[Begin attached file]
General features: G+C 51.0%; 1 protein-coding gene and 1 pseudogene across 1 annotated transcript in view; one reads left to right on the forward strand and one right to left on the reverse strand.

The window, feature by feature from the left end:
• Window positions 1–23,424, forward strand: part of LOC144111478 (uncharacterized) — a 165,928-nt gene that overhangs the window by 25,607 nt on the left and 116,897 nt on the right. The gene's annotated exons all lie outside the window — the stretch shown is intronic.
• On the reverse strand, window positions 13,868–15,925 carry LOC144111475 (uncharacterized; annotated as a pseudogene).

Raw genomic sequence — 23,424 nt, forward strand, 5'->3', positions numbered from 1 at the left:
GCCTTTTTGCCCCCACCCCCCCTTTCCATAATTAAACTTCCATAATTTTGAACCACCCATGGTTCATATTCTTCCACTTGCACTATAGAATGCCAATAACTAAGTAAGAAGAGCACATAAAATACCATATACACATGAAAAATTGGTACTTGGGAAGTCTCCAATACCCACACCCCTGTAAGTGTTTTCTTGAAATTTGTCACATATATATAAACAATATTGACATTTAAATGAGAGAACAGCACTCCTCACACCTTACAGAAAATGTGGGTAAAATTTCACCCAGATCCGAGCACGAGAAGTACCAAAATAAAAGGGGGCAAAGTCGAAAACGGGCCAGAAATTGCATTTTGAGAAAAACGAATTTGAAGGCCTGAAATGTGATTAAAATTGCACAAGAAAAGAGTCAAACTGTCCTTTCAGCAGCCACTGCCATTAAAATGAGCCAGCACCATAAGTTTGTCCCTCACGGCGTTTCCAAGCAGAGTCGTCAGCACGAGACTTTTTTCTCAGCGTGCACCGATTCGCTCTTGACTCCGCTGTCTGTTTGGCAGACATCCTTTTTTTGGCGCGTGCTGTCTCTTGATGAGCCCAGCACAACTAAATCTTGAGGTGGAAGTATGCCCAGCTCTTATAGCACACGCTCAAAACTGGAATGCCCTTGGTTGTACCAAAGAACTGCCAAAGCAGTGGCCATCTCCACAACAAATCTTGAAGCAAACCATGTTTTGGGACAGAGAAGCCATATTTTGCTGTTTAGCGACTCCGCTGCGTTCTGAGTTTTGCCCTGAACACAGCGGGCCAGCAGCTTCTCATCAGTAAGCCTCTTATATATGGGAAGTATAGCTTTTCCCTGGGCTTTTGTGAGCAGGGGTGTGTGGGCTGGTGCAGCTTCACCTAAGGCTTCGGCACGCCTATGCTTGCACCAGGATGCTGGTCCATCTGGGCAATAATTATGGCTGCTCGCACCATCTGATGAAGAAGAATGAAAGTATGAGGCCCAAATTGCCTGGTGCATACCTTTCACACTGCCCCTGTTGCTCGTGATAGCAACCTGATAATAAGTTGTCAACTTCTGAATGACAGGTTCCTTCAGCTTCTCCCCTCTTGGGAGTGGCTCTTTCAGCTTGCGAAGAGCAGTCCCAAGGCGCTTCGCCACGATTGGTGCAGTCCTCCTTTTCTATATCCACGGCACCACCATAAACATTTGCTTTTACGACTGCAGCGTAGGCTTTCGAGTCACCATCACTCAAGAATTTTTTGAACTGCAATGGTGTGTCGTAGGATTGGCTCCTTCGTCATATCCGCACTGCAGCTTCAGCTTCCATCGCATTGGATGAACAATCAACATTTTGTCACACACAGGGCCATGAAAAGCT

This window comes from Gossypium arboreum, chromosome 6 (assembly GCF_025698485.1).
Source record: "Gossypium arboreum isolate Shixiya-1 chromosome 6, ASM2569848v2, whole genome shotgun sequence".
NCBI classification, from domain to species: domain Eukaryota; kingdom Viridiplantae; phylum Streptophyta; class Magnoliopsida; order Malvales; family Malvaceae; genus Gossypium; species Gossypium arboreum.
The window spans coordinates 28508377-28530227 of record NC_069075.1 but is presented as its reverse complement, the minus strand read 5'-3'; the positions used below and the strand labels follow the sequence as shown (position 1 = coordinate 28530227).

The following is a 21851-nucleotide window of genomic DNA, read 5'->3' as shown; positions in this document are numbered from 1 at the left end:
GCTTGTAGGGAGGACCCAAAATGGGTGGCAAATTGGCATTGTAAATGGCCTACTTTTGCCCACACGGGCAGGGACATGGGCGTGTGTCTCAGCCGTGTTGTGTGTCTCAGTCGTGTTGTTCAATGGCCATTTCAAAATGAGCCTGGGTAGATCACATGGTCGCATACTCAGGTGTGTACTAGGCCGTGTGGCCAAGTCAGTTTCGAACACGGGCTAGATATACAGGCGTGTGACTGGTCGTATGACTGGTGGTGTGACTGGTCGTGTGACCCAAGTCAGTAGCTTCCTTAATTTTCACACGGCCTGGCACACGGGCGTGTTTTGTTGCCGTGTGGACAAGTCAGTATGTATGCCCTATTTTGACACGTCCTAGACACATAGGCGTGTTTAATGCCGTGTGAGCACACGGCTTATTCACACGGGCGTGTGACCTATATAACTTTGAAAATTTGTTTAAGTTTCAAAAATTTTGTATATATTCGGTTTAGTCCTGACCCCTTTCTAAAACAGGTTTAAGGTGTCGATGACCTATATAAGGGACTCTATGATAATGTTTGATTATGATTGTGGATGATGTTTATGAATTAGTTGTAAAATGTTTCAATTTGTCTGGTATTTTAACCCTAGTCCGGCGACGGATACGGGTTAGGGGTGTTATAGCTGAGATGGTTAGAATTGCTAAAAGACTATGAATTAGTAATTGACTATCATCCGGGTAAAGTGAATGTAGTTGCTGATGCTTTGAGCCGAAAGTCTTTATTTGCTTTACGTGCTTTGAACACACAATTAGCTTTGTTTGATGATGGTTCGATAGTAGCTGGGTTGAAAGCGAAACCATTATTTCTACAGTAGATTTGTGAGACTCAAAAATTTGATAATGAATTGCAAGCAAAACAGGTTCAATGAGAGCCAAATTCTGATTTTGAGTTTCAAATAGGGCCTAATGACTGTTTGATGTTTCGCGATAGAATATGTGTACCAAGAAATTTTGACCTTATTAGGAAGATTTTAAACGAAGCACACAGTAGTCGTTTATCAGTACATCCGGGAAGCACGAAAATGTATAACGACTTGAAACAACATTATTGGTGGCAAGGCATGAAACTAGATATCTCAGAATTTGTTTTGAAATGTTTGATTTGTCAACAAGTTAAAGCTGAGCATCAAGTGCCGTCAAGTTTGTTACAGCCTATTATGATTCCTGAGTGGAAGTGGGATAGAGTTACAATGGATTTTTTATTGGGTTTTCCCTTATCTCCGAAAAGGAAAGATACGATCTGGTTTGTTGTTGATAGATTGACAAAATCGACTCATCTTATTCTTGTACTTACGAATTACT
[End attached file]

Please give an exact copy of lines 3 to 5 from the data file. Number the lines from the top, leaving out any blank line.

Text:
• Window positions 1–23,424, forward strand: part of LOC144111478 (uncharacterized) — a 165,928-nt gene that overhangs the window by 25,607 nt on the left and 116,897 nt on the right. The gene's annotated exons all lie outside the window — the stretch shown is intronic.
• On the reverse strand, window positions 13,868–15,925 carry LOC144111475 (uncharacterized; annotated as a pseudogene).

Raw genomic sequence — 23,424 nt, forward strand, 5'->3', positions numbered from 1 at the left: